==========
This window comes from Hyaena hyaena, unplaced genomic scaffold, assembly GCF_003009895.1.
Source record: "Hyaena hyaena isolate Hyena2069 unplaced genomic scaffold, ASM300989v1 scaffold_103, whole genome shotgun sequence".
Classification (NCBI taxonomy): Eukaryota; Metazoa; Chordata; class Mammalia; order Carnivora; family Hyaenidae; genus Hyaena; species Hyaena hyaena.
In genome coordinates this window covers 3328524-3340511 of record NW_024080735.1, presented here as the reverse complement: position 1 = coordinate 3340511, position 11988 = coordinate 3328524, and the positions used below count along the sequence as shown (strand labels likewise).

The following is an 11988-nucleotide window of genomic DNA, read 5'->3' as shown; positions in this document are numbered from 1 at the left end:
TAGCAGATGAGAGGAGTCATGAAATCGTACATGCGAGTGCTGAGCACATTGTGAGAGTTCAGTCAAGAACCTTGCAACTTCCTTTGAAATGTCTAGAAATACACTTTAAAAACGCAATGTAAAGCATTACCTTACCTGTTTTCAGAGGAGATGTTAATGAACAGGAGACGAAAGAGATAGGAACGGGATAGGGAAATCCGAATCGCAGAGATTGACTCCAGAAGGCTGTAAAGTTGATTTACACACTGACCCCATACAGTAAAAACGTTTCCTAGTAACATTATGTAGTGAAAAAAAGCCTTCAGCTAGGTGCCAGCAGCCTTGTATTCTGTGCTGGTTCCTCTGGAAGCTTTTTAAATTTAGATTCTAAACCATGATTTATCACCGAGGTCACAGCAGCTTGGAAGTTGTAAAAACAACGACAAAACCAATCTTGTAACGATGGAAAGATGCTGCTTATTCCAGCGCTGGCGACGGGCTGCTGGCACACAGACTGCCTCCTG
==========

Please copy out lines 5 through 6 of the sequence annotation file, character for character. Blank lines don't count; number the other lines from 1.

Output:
The following is an 11988-nucleotide window of genomic DNA, read 5'->3' as shown; positions in this document are numbered from 1 at the left end:
TAGCAGATGAGAGGAGTCATGAAATCGTACATGCGAGTGCTGAGCACATTGTGAGAGTTCAGTCAAGAACCTTGCAACTTCCTTTGAAATGTCTAGAAATACACTTTAAAAACGCAATGTAAAGCATTACCTTACCTGTTTTCAGAGGAGATGTTAATGAACAGGAGACGAAAGAGATAGGAACGGGATAGGGAAATCCGAATCGCAGAGATTGACTCCAGAAGGCTGTAAAGTTGATTTACACACTGACCCCATACAGTAAAAACGTTTCCTAGTAACATTATGTAGTGAAAAAAAGCCTTCAGCTAGGTGCCAGCAGCCTTGTATTCTGTGCTGGTTCCTCTGGAAGCTTTTTAAATTTAGATTCTAAACCATGATTTATCACCGAGGTCACAGCAGCTTGGAAGTTGTAAAAACAACGACAAAACCAATCTTGTAACGATGGAAAGATGCTGCTTATTCCAGCGCTGGCGACGGGCTGCTGGCACACAGACTGCCTCCTG